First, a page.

The American Single Malt Whiskey Standard of Identity in 2022

Largely influenced by petitioning from the American Single Malt Whiskey commission, the Alcohol Tobacco Tax and Trade Bureau (TTB) is proposing to establish a standard of identity for American single malt whiskey. Like a lot of craft malt, beer, and spirits distillers we’ve been advocates of this style of whiskey for years now. 

It’s a game-changer for the craft malt community because for the first time there will be a minimum qualification for single malt produced in the United States, says Will Goldberg, the Founder and Head Distiller at Oak & Grist Distilling Co. in Black Mountain, North Carolina. 

Under this Single Malt Whiskey proposal, to designate this category the product must be distilled entirely at one United States distillery. It must be mashed, distilled, aged in the United States, and sourced from a fermented mash of 100% malted barley, at a distillation proof of 160° or less, and stored in oak barrels not exceeding 700 liters. 

“At this point it doesn’t look like there is going to be an age requirement,” Goldberg says. “It also doesn’t look like there will be a requirement for the beer for the whiskey brewed at the same facility that is distilling the whiskey; which are two things that the Scottish definition has in place.” 

Designated Scotch whiskey is aged for a minimum of three years. “That’s why our Single Malt Whiskey is aged a minimum of three years,” Goldberg adds. “We’ve taken that approach from the get go, whereas our Malt Whiskey doesn’t meet that age requirement.” 

Oak & Grist’s American Single Malt batches have all been expressions of single origin, custom pale malt varieties grown in North Carolina, Tennessee, and Virginia. We’ll get into the nuance that these barley varieties made in each Single Malt in a future post, but for now we’ll say that berry is a core note across batches, complemented by long maturation in used bourbon barrels. The resulting whiskey is smooth and balanced. American Craft Spirits Magazine put it well when this spirit first debuted in 2020: “Goldberg left this custom-abiding single malt alone for three years to draw complexities that only come with age. The drinker’s reward is a rich mouthfeel and delicate, grassy flavor brimming with chocolate, dried berries and a smoky seaside finish.”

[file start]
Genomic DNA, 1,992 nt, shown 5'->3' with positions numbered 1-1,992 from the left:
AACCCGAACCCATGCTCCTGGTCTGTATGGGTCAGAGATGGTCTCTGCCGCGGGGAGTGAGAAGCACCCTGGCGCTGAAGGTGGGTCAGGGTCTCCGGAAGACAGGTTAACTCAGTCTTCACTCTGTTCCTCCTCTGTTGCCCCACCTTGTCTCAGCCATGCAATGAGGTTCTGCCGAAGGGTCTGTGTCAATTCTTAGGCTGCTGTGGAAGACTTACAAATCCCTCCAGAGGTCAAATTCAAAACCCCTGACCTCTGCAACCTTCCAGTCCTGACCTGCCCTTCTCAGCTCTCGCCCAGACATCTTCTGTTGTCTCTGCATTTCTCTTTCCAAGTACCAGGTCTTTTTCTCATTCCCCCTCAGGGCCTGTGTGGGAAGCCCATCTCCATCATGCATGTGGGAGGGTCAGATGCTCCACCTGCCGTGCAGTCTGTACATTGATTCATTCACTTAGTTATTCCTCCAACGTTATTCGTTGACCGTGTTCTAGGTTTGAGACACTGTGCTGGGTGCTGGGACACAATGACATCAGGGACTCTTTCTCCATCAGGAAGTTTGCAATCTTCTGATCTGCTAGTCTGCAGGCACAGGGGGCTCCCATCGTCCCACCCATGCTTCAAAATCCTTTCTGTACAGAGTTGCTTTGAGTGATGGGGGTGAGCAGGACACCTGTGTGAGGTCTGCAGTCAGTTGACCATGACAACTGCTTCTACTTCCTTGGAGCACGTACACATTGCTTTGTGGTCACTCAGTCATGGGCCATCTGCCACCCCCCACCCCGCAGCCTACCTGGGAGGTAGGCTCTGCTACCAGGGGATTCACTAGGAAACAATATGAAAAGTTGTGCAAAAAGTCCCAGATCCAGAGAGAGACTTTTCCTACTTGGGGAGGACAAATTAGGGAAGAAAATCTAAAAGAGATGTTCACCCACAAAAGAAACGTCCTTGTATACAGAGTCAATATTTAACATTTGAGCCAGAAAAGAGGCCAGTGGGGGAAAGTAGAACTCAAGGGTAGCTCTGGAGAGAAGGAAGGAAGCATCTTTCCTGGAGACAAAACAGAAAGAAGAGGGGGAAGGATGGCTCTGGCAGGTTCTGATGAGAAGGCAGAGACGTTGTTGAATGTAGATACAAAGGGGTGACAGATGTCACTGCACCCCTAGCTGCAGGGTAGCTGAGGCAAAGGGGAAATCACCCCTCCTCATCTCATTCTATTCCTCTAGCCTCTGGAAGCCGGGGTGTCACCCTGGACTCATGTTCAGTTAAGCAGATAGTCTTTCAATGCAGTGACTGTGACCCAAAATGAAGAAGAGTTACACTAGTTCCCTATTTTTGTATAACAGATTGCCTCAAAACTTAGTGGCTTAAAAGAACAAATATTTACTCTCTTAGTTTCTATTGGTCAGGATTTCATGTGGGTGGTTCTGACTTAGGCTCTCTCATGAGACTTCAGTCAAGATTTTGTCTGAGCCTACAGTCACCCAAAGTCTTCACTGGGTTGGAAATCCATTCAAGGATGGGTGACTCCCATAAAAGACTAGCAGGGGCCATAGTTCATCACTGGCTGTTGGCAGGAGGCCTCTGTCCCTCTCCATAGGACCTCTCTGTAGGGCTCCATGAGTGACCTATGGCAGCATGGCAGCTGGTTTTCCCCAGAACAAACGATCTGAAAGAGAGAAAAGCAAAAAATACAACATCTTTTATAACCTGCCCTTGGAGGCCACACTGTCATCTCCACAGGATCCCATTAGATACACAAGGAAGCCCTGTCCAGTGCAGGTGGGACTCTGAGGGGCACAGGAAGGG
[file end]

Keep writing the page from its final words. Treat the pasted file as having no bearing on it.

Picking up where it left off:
Spirits like Goldberg’s contribute to a diversity of flavors in the marketplace. Each region of North America supports the growth of different barley varieties which maltsters utilize to create distinctive, fresh flavors for their distillery partners. Accordingly, craft maltsters are uniquely positioned to make positive contributions to this new category. 

As the name suggests, this category is driven by malt, marking a notable departure from bourbon which is comprised of a majority of unmalted corn. This departure frees the maltster from the responsibility of delivering a high enzyme, low color malt to his or her customer. Warmer kilning temperatures that are responsible for the lush, sweet aromatics found in Munich-style products are created in an environment that often results in lower enzymatic levels than bourbon distilleries can accept. American Single Malt producers do not require these high enzyme levels because they don’t have to convert the large starch reserves present in raw corn. The end result is a much higher concentration and diversity of flavors ranging from fresh baked bread to ripe fruit that carry over from the malt to the finished distillate.

That’s our two cents. What’s yours? 

The TTB invites public comment on this proposal, due September 27, 2022, and on the specific questions listed in Notice No. 213

”Any single malt whiskey producers make sure to give support to this if you believe in it,” says Goldberg.

We couldn’t agree more.